I took a year’s hiatus from the art world, trying to figure some things out. I shut down the studio, stopped making saleable works, said no to shows. I didn’t stop working, though. It wasn’t a withdrawal from artmaking or a pursuit of worthier activities, it was an attempt to isolate my creative work from a confusing context so I could determine how to proceed. I made some music, I attempted to write a young adult novel, I made headway on the dumb goal of getting all my profiles and interviews and photos removed from the internet. That last one feels a little silly now, with its whiff of a ’90s-era will to integrity, and I can only explain it in terms of discomfort with the way artists are conditioned to seek visibility not only for their work but also for their persona. The contemporary mandate is to know everyone and be known by all, and thus become a maximally reproducible component. And the wind cries, “Crush it.”
Meanwhile the ice is calving: the country, the postwar order, social democracy. Thanks to years of neoliberal pessimism and Clintonite cynicism we tend to see politics as a contest over crumbs, even though there are so many of us, and the things that we need – shelter, medicine, living wages, freedom from state violence, progress toward abolition of the carceral state and the racial caste system – are both just and attainable. The good news is that Bernie Sanders, Occupy, and Black Lives Matter have showed us how to reject a bankrupt liberalism, with the result that people under 30 seem as likely to be socialists as liberals. This has a lot to do with their options in this economy, and it’s helped by social media, which has punctured the Clinton-era political spectacle traditionally abetted by the press. But social media also exacerbates the sense of futility. People on the left want to be more politically active but the forms on offer seem inadequate, so everyone spends excessive time online despite experiencing it as toxic and unproductive. Self-defeating fury is Twitter’s fuel source, from the president on down. Fury can be productive, of course. I saw Gayatri Chakravorty Spivak lecture to a majority white, upper-class audience, a member of which protested, “But now I feel like I can’t speak!” Spivak’s reply: “Be angry at the system that produces that feeling.” Unfortunately, social media is often employed to address not systemic issues but individual malfeasance. As Nico Baumbach says, “It becomes more important for people to destroy the jouissance of the other than to improve the lives of everyone.”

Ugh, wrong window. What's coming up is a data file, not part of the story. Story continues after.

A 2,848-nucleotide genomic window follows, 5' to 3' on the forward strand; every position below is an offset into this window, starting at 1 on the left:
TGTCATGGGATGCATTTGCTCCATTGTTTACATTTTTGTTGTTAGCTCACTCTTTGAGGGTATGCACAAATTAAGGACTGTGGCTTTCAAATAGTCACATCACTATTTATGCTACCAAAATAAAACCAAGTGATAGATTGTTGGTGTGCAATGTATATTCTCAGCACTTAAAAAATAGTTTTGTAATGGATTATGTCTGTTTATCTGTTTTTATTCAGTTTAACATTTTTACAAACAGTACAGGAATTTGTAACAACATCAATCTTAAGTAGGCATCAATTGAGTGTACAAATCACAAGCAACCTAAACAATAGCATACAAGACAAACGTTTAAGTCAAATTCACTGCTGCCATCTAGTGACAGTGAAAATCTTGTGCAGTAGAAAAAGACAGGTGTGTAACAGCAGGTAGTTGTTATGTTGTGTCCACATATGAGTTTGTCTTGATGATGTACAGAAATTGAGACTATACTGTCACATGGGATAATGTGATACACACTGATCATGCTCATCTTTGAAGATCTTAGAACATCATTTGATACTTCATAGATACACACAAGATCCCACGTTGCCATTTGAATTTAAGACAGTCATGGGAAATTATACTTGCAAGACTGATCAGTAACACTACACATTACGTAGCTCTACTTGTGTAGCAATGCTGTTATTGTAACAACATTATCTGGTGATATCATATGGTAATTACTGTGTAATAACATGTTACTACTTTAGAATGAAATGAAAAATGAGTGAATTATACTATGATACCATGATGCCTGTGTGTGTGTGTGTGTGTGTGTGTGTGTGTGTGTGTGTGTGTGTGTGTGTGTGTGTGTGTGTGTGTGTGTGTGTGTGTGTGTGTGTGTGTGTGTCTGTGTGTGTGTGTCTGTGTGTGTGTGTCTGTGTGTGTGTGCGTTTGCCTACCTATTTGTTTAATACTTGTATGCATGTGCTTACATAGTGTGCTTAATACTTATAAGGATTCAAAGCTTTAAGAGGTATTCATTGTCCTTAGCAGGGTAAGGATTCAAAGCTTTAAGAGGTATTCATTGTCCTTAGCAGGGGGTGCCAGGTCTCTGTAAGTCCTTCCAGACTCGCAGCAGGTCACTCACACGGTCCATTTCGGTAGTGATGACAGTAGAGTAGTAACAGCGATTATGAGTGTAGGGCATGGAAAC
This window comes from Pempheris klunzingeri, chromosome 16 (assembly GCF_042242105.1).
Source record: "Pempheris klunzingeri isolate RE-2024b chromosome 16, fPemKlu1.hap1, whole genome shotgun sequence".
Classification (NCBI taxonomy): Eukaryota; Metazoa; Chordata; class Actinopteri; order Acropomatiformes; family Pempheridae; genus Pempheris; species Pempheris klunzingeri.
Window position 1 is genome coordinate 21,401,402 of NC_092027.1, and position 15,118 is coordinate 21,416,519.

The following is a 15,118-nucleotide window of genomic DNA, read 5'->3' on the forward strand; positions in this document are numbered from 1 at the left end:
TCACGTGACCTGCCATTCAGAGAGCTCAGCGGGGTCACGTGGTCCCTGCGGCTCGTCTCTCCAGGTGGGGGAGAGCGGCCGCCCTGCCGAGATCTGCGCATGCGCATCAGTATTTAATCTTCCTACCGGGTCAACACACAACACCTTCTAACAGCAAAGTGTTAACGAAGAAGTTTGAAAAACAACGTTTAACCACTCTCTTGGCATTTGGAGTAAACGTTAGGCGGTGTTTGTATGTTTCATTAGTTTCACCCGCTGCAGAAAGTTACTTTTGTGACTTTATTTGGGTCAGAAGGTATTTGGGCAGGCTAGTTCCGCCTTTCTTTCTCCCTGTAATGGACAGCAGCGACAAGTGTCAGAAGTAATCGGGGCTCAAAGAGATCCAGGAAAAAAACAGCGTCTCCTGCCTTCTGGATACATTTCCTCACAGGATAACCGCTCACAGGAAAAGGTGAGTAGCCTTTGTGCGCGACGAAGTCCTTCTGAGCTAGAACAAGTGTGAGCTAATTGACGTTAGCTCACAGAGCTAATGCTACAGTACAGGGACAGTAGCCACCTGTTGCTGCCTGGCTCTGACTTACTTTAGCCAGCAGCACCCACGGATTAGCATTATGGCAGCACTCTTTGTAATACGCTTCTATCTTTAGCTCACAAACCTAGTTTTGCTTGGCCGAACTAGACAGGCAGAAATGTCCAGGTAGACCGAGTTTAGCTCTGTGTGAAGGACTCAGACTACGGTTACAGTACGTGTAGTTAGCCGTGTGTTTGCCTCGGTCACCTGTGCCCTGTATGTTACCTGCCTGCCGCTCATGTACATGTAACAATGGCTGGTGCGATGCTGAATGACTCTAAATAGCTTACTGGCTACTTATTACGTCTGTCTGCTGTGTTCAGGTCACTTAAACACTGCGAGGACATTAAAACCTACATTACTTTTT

You can put your body into spaces of protest and solidarity, you can put your money into organizations, but what can an artwork do? Following Spivak, I tried to bend my frustration toward something productive. At the end of my hiatus I wrote a short novel, “Fuck Seth Price,” which adopted the current literary trend of autofiction. During the ensuing months of pre-publication I created a website that I saw as a companion to the novel, and both artworks were published in June of 2015. http://organic.software is an online database containing profiles of over 4000 art collectors: portraits, street views, political donations, corporate affiliations, space for user comments. I released it unauthored, with a fictionalized FAQ section that mentioned algorithms, data mining, machine learning. I was curious about anonymity today and how it channels fears and tall tales about transparency and truth, faceless actors, nameless sources, 400-pound hackers. All of which were employed to build my database.
The novel and the website were an attempt to address the art system from beyond its economic and distributive structures, but to still consider its mandate to know everyone and be known by all. I think of these works as portraits: of where my head was at, of a moment in a system (http://organic.software/faces is a class photo of the Collectors of 2015), of how myself and that system are situated within a larger framework of wealth and power. Call it a way to articulate critique of the flow while embodying the flow. Or call it hypocrisy, since taking considered distance from the market is so much easier when the market supports you.
In any case, it turns out that if you don’t sign an artwork and don’t do PR, no one gives a shit. People used the site, but not in any widespread way. Then Trump’s election made me question the value of the fake story, and I decided to put my name on the About page. It felt like a concession, because the piece had a weird power when it was inscrutable. For a year and a half, it had been quietly sitting out there doing its thing, without being Art. That’s powerful for an artist to experience. Once, when I was worrying about making “political work,” Leslie Thornton assured me that even the most abstract art can be political simply by keeping a space open. In this view subversion has no need of aim or referent, and it is true that art can be very effective when its meaning is apparently absent. On the other hand, the site is a tool, and tools should be accessible. Why keep a space open, if not for others? The site’s original About page claimed it was made by “tool developers,” and that’s true – or it’s false the way that autofiction is false – because I’ve come to see my primary role as an artist to be a maker of tools to share with other artists. Art has value as a demonstration of not simply technique or persona, but attitude and way of being. You do what you must do, and then it passes into the hands of others. Art is the productive outcome of wrong seeing, odd thinking, strange action.